Is there cosmetic surgery for a receding lower jaw?

Yes. If the teeth are in a normal position, a chin implant is good for a "slightly" small chin; if lots of projection is needed, movement of the chin itself is the best option. However, if the teeth are in an abnormal position, formal jaw surgery (moving teeth and chin together) may be necessary. See a plastic surgeon who can examine you and discuss which option would be best for you.
Yes. Chin implant or surgical repositioning. The latter requires orthodontia. Results cam be spectacular.
Receding jaw. A full evaluation is needed. The reason for the small jaw should be found. For example your TMJ should be examined with a radiograph to make sure it is stable. Also, a small jaw is different than small chin and the results after surgery we give you different looks.
Yes. Depends upon the cause. Sometimes it may be a dental issue, sometimes it may be soft tissue. If it is the teeth, there are orthodontic or orthognatic procedures that can improve the appearance of your chin/jaw. Sometimes, it might be as simple as fillers injected in your chin, or perhaps a chin implant. Consult with a competent Plastic or Oral and Maxillofacial surgeon and get his/her opini.
Receding lower jaw. Yes, there are surgeries for this condition. Assuming there is a full set of teeth, which is not always the case, most patients with this complaint have some form of growth abnormality present since reaching puberty, but do not understand a possible cause. Even their dentist may fail to recognize it. An evaluation by an oral and maxillofacial surgeon is a good first step to determine the cause.
Yes. If the bite is significantly off, then braces and an advancement of the lower jaw surgically will correct the recessive look. If the bite is reasonably "on", one could forgo orthodontics and have sliding advancement genioplasty done that brings the chin forward. Each case is different: no treatment, braces with jaw surgery, no braces and sliding genioplasty or implant, or braces and genioplasty.
No. You could do a chin surgery, but will get poor outcome. You need to have a jaw advancement procedure.
Advancing lower jaw. Yes, this is most commonly achieved with a procedure called a sagittal split osteotomy.
YES. Use of implants for the chin area are sometimes effective. If there is major recession of the jaw which impacts chewing function, then surgical advancement of the lower jaw (relative to upper) is more advantageous, since it helps form and function (chewing, speaking, etc.).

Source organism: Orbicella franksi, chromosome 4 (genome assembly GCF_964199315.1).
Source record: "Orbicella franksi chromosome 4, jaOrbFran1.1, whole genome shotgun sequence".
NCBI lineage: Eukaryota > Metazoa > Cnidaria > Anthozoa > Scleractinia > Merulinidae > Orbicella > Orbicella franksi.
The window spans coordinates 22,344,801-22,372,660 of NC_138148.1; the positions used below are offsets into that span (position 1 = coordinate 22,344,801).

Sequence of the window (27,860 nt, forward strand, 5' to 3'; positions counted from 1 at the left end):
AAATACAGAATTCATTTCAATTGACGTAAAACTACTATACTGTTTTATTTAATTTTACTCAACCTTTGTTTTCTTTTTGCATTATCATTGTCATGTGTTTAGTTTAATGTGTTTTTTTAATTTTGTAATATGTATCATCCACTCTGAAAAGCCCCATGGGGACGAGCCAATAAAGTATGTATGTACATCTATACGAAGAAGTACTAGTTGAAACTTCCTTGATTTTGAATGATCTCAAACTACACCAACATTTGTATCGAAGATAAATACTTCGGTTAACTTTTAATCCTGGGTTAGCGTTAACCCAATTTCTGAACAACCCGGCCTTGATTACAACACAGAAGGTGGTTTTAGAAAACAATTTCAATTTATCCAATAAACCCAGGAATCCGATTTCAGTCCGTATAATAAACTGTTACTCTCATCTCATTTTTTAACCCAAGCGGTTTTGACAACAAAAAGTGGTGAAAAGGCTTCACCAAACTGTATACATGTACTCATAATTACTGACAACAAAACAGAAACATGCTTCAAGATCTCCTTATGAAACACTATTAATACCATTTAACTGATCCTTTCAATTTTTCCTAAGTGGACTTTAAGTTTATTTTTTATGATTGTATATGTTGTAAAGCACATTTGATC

Yes. Jaw surgery or chin implants can affect the appearance of a receding lower jaw.
Chin Implantation. Patients whose chin profiles are weak but have normally functioning jaws are candidates for Chin Augmentation. Many of these candidates have used injectable fillers in the past to strengthen the protrusion of their chins, but are looking for a permanent solution. Here is a link for more info: http://www.pacificcenterplasticsurgery.com/face-procedures-newport-beach/chin-augmentation/
Chin vs jaw. Yes, depends on where the problem is. If limited to the chin, you can have chin advancement or chin implant. If the entire jaw with the teeth are deficient, a combination of orthodontia and oral surgery can give a good cosmetic result.

Related Questions

Which cosmetic surgery is appropriate for a receding lower jaw?

Many options. The answer isn't simple. Some patients require surgery to "move" portions of the lower jaw forward while other patients only need a chin implant to correct their profile. You would have to be carefully evaluated by a well trained plastic surgeon or maxillofacial surgeon adept with these procedures. Read more...
Genioplasty? Presuming that your lower jaw and teeth are reasonably normal, your chin can be augmented either with a chin implant or by advancing the chin bone slightly to improve your appearance. If the problem is that the whole lower jaw is small or abnormal then jaw advancement surgery (a more significant procedure) may be indicated. You should see a plastic surgeon or oral surgeon about the correct option. Read more...
Receding jaw. The answer depends on a few factors, like whether your teeth fit together normally, and the amount of recession you have. If the arrangement of the teeth is normal, and the amount of correction is small, perhaps a chin implant can be used. If the amount of correction is larger, a surgery called a genioplasty may be required. Read more...
Requires dental eval. The first thing to do is to get a dental evaluation to determine if the cause is due to malocclusion and the need for orthographic surgery. You may decide to forego jaw surgery despite a poor occlusion and instead opt for a chin surgery with osseous genioplasty or chin implant. In some instances, a nonsurgical augmentation can be simulated with fillers. Read more...
Receding lower jaw. The FIRST consideration for a receding lower jaw is whether there is degenerative disease present--particularly in the TM joints. But most cases of "receding" lower jaws are NOT TMJ related. An evaluation by an oral and maxillofacial surgeon is necessary to identify an abnormal bite due to growth abnormalities. In concert with orthodontists, such malocclusion is nicely managed by jaw surgery. Read more...